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ASEAN leaders optimistic despite economic woes

ASEAN leaders optimistic despite economic woes

Delegates at the 35th ASEAN Economic Ministers Meeting (AEM) in Phnom Penh on September

2 said they were optimistic about the prospects for continued economic growth in

the region.

The meeting was the first in a series of meetings held in the capital aimed at thrashing

out Asian economic integration.

The ministers predicted that the region would grow between 4 and 4.7 percent in 2003

despite the effects of Severe Acute Respiratory Syndrome and terrorist activity across

Southeast Asia. The region's economies grew at 4.2 percent in 2002, up from 3.2 percent

the previous year.

But it was not all good news.

Foreign Direct Investment (FDI) declined by 18 percent across the region to $12.4

billion. The third year in a row it has done so.

Cambodia fared worse than most with a sharp drop in foreign investments between April

and June of this year, reported the Cambodian Development Resource Institute. Investment

during that period declined 53 percent to just $48 million compared to the previous

quarter.

But Commerce Minister Cham Prasidh put a brave face on the situation, choosing to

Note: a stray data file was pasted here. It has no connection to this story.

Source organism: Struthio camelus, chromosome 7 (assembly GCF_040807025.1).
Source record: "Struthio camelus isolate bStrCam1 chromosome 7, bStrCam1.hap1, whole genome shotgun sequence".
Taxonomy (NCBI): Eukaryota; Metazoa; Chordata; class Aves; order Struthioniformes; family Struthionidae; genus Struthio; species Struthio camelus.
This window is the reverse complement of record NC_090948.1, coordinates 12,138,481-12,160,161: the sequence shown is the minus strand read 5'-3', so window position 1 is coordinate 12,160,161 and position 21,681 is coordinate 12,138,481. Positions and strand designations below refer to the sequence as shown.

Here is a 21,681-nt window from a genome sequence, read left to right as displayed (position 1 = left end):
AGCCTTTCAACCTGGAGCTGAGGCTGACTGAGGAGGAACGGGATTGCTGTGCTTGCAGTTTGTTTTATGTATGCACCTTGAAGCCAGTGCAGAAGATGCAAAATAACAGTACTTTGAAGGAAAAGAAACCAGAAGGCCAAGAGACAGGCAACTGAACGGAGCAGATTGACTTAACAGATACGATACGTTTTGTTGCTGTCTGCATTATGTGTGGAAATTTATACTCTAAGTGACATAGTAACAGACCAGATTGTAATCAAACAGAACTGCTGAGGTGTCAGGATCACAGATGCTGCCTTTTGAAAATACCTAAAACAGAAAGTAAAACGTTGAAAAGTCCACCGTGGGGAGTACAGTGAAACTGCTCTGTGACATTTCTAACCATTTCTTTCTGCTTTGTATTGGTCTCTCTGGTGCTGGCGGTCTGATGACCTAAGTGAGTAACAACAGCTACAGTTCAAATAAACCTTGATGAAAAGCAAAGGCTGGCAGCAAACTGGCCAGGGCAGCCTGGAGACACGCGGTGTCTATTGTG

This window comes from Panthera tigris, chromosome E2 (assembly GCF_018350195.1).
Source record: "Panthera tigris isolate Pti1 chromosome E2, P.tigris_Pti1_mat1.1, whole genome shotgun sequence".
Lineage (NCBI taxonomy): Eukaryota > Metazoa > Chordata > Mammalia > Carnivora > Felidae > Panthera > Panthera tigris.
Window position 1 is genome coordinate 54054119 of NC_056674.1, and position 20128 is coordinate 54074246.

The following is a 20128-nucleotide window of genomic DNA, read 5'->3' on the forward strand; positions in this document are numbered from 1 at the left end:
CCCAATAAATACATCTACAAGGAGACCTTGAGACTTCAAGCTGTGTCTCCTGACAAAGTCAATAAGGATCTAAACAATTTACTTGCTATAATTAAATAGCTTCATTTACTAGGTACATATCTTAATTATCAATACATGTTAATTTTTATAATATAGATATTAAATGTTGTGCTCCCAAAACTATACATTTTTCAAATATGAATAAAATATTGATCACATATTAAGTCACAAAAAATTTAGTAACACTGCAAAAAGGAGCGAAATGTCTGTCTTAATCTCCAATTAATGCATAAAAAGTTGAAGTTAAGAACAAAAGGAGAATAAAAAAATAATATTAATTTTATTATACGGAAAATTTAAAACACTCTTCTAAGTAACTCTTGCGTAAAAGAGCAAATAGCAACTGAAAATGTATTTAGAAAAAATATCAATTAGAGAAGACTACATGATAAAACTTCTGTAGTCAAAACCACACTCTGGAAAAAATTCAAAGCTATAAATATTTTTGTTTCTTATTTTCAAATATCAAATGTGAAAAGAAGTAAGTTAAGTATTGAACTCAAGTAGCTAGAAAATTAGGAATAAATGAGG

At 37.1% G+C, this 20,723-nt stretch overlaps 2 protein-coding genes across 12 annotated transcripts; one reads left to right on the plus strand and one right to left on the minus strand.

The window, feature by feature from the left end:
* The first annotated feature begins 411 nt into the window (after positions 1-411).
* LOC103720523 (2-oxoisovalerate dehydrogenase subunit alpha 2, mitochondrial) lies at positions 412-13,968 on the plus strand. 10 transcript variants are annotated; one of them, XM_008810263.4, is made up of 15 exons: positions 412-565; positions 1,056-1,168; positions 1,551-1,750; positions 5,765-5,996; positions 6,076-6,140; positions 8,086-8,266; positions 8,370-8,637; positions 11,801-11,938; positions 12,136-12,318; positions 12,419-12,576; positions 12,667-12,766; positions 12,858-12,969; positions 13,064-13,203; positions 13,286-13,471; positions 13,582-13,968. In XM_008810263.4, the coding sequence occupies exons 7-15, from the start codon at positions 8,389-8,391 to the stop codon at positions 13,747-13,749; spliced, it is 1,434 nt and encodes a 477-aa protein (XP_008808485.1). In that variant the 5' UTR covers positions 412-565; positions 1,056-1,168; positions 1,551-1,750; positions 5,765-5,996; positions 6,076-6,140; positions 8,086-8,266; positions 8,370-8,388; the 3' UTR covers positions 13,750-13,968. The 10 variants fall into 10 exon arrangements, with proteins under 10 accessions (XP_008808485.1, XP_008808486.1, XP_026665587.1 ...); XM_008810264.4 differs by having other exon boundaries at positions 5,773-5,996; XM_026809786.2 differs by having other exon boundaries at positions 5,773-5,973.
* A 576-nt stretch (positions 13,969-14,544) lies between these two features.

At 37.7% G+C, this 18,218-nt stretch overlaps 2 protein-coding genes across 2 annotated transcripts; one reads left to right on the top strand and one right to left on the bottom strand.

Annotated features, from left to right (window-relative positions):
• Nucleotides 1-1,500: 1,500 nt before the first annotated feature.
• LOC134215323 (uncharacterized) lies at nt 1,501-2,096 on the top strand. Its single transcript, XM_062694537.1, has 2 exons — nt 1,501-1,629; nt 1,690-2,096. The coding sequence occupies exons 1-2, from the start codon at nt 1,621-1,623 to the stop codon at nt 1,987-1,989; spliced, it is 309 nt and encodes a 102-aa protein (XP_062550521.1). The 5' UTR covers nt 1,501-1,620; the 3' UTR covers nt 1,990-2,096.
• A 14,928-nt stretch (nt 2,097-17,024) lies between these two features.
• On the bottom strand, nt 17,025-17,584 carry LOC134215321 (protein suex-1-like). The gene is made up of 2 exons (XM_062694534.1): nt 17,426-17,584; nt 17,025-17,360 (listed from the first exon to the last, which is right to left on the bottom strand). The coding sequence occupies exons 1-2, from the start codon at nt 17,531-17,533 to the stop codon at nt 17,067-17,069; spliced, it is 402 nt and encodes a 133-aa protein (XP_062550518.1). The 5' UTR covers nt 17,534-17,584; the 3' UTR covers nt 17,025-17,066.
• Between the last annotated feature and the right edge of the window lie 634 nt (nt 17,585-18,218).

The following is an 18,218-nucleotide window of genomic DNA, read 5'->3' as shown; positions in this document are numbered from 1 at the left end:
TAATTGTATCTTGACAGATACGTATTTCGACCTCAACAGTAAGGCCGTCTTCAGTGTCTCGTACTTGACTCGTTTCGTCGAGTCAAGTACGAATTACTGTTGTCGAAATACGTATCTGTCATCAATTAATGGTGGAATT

focus on investment applications instead.

Speaking at the Cambodian launch of the World Investment Report on September 4, he

said that Cambodia was affected by the regional slide in FDI.

However, he added that investment applications to the Council for the Development

of Cambodia (CDC) had increased by 200 percent in the first half of 2003. Applications

were up from about $47 million in the first six months of 2002 to $152 million for

the same period in 2003.

"I am upbeat that FDI flows to Cambodia will increase in 2003 and 2004, and

will remain robust well into the foreseeable future," he said. "The reasons

for this positive outlook are the improving global and regional economy, including

the regional integration process in which Cambodia is actively involved."

"Regional integration" also moved a step closer during five days of meetings

in the capital.

An AEM statement recommended that a task force be established to formalize the ASEAN

Economic Community and integrate ASEAN as a single market and manufacturing base

by 2020.

Prasidh promoted the idea at a press conference after the meeting by describing a

new line of "Made in ASEAN" products such as regionally produced cars and

electronic equipment.

"It could be favorable to all ASEAN countries to produce some products that

are both very competitive and have market access as well," he said. "We

are considering manufacturing products where all the components are made in [one

or more] countries in ASEAN and then assembled in another ASEAN country for export."

Prime Minister Hun Sen used his opening address to the meeting on September 2 to

propose lifting all tariffs on goods exported to other ASEAN countries from Cambodia,

Vietnam, Laos and Burma by next year.

ASEAN Ministers also held a consultative meeting with Chinese Minister of Commerce

Lu Fuyuan. ASEAN and China are seeking to create a free trade area in 2010 with the